Half an hour to prepare for guests? Some tipsSummer is the season of inviting friends over for impromptu barbecues and last-minute, casual get-togethers. That means it's also the season of cringing when you realize your house is in no condition to be seen by the guests who will be arriving any minute now.
On summer evenings, "my husband will invite people over after golf," says interior designer Mallory Mathison. "He'll call and say, 'We'll all be there in 30 minutes.'"
That's when she begins rushing around, quickly prepping their home for the soon-to-arrive guests.
What's the best way to use that half hour or so before the doorbell rings to get even the messiest home party-ready? Try breaking it down like this:
10 MINUTES OF CLEANING
"Most people don't mind clutter," says Evette Rios, a lifestyles blogger and a correspondent on ABC's "The Chew." ''But they mind grime."
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So focus on wiping surfaces in your kitchen and bathrooms. Then grab an old sock or pair of pantyhose and use that to quickly dust surfaces in your living room and dining room.
Save time by only cleaning the rooms guests will enter, suggests Donna Smallin, founder of unclutter.com. And don't feel obligated to give anyone a full-scale tour of your home.
Got dishes in the sink? There's no time to wash them, so Smallin suggests keeping an empty bin available for stashing dirty dishes under your sink. Or stash them in the oven, assuming you won't use it during the party. (Just be sure to pull them out and wash them the following morning.)
Rios points out that having your dishwasher empty when the party is over will be helpful. But don't hesitate to fill it with dirty dishes if necessary.
If you have carpets, a minute of quick vacuuming in major traffic areas can make a difference, Rios says, especially if you sprinkle on a bit of carpet deodorizer.
10 MINUTES HIDING CLUTTER
Walk through all the rooms where guests will be and collect any clutter in an empty laundry basket, Smallin says. Stash the basket in a bedroom and close the door. If all that household clutter is collected in one place, it will be easier the next day to deal with it all and not lose track of anything.
Once major clutter has been removed, Smallin says, go through the rooms and stack remaining items neatly. Magazines look much better in a neat stack, for example, than in a messy pile.
Pay attention to your home's entryway, which makes a first impression, and to areas where guests will spend the most time.
If you work on your home's "clutter hot-spots" in advance, improving the way you handle things like junk mail and other items that pile up, you'll have less to deal with before a last-minute party, Smallin says.
10 MINUTES OF FINISHING TOUCHES
Scenting your space is fast, easy and has a huge impact, says Rios. She suggests placing a drop of lemon-scented oil or vanilla extract on light bulbs, then turning them on. The warmth will spread the scent throughout your home.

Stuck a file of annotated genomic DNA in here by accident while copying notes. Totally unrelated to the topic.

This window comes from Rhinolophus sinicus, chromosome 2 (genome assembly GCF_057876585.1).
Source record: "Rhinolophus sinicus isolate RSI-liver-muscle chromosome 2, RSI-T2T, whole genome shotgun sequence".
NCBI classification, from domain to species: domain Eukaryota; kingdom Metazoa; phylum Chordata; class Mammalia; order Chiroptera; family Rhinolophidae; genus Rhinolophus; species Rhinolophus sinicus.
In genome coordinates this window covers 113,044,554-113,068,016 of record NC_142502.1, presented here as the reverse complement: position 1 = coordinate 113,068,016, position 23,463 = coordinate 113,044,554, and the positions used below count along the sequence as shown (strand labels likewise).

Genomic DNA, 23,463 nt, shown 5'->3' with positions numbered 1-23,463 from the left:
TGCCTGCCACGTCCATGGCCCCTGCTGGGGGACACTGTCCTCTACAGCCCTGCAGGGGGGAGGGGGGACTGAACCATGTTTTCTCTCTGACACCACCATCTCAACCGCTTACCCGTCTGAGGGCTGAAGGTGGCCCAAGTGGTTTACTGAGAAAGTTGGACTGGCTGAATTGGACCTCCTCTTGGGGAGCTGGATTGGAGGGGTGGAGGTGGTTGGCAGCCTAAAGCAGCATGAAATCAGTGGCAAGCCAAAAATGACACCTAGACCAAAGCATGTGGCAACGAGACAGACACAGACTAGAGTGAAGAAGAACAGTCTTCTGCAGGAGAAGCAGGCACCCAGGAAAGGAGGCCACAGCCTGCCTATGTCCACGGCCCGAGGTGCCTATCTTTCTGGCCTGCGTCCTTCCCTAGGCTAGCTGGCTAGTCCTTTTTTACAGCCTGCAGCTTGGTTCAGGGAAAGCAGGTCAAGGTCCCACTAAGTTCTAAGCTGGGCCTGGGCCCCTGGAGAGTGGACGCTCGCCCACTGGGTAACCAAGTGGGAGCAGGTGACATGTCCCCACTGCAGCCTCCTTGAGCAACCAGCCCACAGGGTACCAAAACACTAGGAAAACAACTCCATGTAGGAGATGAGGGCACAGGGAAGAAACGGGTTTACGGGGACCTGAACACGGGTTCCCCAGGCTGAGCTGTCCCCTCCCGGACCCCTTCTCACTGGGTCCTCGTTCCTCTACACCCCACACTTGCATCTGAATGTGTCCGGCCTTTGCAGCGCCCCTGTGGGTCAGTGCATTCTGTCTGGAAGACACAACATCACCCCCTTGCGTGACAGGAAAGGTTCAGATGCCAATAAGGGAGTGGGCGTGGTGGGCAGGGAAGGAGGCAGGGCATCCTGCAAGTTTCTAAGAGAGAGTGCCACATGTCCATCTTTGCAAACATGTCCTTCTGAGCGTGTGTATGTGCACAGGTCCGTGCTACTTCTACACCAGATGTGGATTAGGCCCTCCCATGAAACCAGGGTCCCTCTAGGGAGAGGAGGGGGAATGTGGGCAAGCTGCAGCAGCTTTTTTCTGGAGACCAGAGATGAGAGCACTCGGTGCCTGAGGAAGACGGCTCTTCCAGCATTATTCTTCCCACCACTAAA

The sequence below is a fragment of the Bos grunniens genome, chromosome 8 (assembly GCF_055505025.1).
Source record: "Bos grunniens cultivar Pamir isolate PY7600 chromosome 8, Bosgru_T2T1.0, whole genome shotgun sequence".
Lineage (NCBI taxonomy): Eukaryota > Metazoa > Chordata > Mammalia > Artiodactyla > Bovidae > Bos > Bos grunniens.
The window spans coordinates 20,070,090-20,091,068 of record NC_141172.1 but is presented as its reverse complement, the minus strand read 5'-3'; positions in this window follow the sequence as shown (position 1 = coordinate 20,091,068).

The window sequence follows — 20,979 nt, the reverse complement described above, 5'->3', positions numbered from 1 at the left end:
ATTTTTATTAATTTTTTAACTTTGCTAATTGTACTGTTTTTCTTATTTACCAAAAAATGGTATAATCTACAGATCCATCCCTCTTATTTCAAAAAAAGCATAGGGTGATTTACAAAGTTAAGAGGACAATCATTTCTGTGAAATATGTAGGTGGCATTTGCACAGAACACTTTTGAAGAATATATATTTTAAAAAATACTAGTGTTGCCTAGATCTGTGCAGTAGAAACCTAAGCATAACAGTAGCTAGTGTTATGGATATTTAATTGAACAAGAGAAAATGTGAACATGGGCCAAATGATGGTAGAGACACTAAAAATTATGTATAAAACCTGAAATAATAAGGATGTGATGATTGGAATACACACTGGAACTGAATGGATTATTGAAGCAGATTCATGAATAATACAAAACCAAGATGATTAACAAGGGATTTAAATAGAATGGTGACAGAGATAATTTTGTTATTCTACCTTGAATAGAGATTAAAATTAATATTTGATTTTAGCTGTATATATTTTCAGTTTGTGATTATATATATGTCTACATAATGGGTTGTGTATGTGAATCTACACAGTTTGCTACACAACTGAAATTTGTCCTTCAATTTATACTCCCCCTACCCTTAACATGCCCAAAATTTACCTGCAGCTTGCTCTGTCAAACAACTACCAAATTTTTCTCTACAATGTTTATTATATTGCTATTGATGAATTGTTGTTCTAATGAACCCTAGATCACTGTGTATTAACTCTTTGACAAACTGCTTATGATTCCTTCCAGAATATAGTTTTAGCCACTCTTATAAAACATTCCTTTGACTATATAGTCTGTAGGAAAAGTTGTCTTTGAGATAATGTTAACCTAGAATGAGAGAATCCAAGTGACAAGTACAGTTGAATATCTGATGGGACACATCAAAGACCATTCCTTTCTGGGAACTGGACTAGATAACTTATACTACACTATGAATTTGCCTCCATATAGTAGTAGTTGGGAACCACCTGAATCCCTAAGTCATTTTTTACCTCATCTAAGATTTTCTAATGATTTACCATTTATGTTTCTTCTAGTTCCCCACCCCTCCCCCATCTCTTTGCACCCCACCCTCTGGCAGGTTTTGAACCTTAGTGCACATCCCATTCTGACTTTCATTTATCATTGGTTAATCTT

Mathison suggests lighting a few candles for their scent and flickering party atmosphere.
Other ways to add a fresh scent: Rios likes to tuck scented fabric softener sheets (the kind made for use in a clothes dryer) underneath couch cushions or inside throw pillows. If you have a kitchen garbage disposal, she suggests dropping slices of lemon or lime into it and running it for just a moment.
Mathison recommends gathering a few small potted plants together in a basket or filling a basket with cuttings from your garden. It makes an instant centerpiece for a dining table, whether it includes flowers or just fresh greenery.
Then, scan your refrigerator and pantry for things to serve (if you haven't already sent a family member to the store). It's fine to be preparing and putting out food and drinks after your guests have arrived, but it's best to do the initial "what am I going to serve?" scrambling without an audience.
Mathison always keeps a few blocks of cheese and some thinly sliced prosciutto on hand, as well as a dessert that's ready to serve. She also suggests keeping extra drinks (bottled water, soft drinks, and wine or beer) on hand, preferably chilling in a spare refrigerator in your basement or garage.
Lastly, Mathison says, take 30 seconds to brush your hair, breathe deeply, and lighten your mood after rushing around cleaning and preparing. Guests will pick up on your stress, she says, so let it go before they arrive.
ONCE GUESTS ARRIVE
If entertaining outside is an option, usher guests outside quickly, Mathison says. It's much easier to de-clutter and clean up a patio or deck than to tidy up your whole house.
Smallin suggests keeping a pretty basket filled all summer long with good-quality paper plates, plastic utensils and serving plates. When guests ask how they can help, ask them to carry the basket outside and set the table while you finish preparing food.
Then, simply have fun.
"Life is messy," Smallin says. "Just focus on the friendships and don't judge yourself. Your guests probably aren't judging you."
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